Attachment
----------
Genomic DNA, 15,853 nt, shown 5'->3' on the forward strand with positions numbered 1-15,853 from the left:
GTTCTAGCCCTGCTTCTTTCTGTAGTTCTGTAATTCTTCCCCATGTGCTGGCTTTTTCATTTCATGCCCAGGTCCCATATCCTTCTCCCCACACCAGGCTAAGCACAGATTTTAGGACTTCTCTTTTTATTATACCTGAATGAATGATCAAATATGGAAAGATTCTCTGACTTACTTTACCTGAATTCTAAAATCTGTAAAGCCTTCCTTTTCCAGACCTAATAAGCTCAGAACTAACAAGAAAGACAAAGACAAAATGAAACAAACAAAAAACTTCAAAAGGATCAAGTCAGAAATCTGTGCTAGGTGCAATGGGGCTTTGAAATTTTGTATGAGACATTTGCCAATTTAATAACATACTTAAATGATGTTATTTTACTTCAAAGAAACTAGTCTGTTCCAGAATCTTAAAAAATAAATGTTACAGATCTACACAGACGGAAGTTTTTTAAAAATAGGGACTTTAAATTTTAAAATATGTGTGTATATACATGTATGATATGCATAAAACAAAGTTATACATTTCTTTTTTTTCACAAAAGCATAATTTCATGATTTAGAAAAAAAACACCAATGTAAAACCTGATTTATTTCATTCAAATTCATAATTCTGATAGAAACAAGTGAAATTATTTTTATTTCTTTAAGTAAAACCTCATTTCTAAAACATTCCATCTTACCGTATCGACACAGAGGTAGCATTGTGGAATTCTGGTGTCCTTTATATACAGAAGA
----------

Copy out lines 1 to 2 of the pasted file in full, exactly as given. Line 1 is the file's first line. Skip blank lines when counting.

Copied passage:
Genomic DNA, 15,853 nt, shown 5'->3' on the forward strand with positions numbered 1-15,853 from the left:
GTTCTAGCCCTGCTTCTTTCTGTAGTTCTGTAATTCTTCCCCATGTGCTGGCTTTTTCATTTCATGCCCAGGTCCCATATCCTTCTCCCCACACCAGGCTAAGCACAGATTTTAGGACTTCTCTTTTTATTATACCTGAATGAATGATCAAATATGGAAAGATTCTCTGACTTACTTTACCTGAATTCTAAAATCTGTAAAGCCTTCCTTTTCCAGACCTAATAAGCTCAGAACTAACAAGAAAGACAAAGACAAAATGAAACAAACAAAAAACTTCAAAAGGATCAAGTCAGAAATCTGTGCTAGGTGCAATGGGGCTTTGAAATTTTGTATGAGACATTTGCCAATTTAATAACATACTTAAATGATGTTATTTTACTTCAAAGAAACTAGTCTGTTCCAGAATCTTAAAAAATAAATGTTACAGATCTACACAGACGGAAGTTTTTTAAAAATAGGGACTTTAAATTTTAAAATATGTGTGTATATACATGTATGATATGCATAAAACAAAGTTATACATTTCTTTTTTTTCACAAAAGCATAATTTCATGATTTAGAAAAAAAACACCAATGTAAAACCTGATTTATTTCATTCAAATTCATAATTCTGATAGAAACAAGTGAAATTATTTTTATTTCTTTAAGTAAAACCTCATTTCTAAAACATTCCATCTTACCGTATCGACACAGAGGTAGCATTGTGGAATTCTGGTGTCCTTTATATACAGAAGA